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Why the Australian budget will make taxpayers think twice about investing in the country

The Australian government will reduce the thin capitalisation ratio of debt to equity as part of a raft of measures aimed at tackling base erosion and profit shifting, announced in the 2013 to 2014 budget.

The safe harbour debt to equity ratio has been cut from 3:1 to 1.5:1, reducing the allowable debt for a company from 75% to 60% of an entity’s Australian assets.

The change means multinationals will have to consider the impact the change will have on claiming tax relief on interest expenses. The changes to the thin capitalisation rules will apply to income years commencing on or after July 1 2014.

“As a result of the changes, foreign investors will need to reassess their debt levels and may need to reduce them to fit within the new safe harbour going forward,” said Reynah Tang of Corrs.

The principal asset test for the taxation of foreign resident capital gains will also be amended. Entities will no longer be able to use transactions between members of the same consolidated group to create and duplicate assets.

Mining, quarrying or prospecting information and goodwill will also be valued together with the mining rights to which they relate.

A 10% withholding tax on certain gains derived from the disposal of certain taxable Australian property by foreign residents will be introduced from July 1 2016.

Consolidation regime changes

Non-residents will no longer be able to buy and sell assets between consolidated groups. This is so the same ultimate owner cannot claim double deductions; certain deductible liabilities are not taken into account twice and consolidated groups cannot access double deductions by shifting the value of assets between entities. These changes will apply from July 1 2014.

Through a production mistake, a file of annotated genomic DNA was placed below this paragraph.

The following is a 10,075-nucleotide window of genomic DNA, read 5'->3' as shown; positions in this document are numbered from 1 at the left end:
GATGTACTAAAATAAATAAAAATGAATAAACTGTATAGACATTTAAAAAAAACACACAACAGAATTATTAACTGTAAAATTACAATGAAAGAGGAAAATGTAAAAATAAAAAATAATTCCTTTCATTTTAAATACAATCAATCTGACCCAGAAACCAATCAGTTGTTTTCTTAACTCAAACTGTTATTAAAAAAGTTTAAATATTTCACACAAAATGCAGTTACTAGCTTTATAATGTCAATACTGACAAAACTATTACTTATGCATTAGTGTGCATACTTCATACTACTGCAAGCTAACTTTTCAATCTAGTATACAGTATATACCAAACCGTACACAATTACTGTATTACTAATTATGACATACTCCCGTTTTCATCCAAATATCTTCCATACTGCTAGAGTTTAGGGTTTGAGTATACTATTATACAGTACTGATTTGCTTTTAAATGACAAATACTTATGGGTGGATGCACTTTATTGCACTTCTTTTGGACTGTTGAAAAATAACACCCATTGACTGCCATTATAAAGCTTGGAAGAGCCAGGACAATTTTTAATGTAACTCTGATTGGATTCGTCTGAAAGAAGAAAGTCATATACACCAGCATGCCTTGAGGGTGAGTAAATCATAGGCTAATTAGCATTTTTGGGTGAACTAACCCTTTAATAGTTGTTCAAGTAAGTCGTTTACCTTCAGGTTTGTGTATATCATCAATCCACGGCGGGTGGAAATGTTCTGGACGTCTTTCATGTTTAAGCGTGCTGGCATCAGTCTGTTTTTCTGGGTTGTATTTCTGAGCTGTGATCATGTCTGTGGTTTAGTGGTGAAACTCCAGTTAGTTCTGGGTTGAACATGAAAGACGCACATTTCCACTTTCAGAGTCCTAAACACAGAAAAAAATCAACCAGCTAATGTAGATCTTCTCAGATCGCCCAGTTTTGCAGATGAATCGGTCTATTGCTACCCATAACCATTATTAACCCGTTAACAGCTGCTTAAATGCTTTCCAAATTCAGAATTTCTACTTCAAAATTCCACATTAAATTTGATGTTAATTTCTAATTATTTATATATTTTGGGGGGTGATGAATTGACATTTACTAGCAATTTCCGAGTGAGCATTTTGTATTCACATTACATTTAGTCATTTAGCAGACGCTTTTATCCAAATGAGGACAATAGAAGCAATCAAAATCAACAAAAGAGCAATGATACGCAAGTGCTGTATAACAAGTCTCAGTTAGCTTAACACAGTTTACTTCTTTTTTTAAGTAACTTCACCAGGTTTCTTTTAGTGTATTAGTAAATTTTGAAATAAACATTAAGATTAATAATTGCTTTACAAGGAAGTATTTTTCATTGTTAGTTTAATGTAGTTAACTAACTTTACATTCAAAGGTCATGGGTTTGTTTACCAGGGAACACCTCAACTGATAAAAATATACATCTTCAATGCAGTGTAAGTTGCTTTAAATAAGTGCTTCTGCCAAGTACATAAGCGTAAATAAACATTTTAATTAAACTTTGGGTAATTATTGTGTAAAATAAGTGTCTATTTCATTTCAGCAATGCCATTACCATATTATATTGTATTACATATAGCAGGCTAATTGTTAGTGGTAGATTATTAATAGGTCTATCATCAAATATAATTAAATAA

Only net gains and losses will be recognised for tax purposes for certain intra-group liabilities and assets that are subject to the taxation of financial arrangements regime, when a member exits a consolidated group.

This amendment will apply to all income tax returns and requests for amended assessments lodged from the date of the budget’s announcement.

Treasurer Wayne Swan also announced an extra A$109.1 million (US$108.3) would be given to the Australian Taxation Office (ATO) over four years. This will be invested in extra staffing to look at business restructuring that facilitates profit shifting opportunities.

Tang said the release of a Treasury scoping paper on BEPS in June 2013 and the government’s agitation for change through their leadership of the G20 in 2014 also made the budget unfriendly for foreign investors.

“Where foreign investors have a choice as to investment location, these changes might make them think twice about investing in Australia.”

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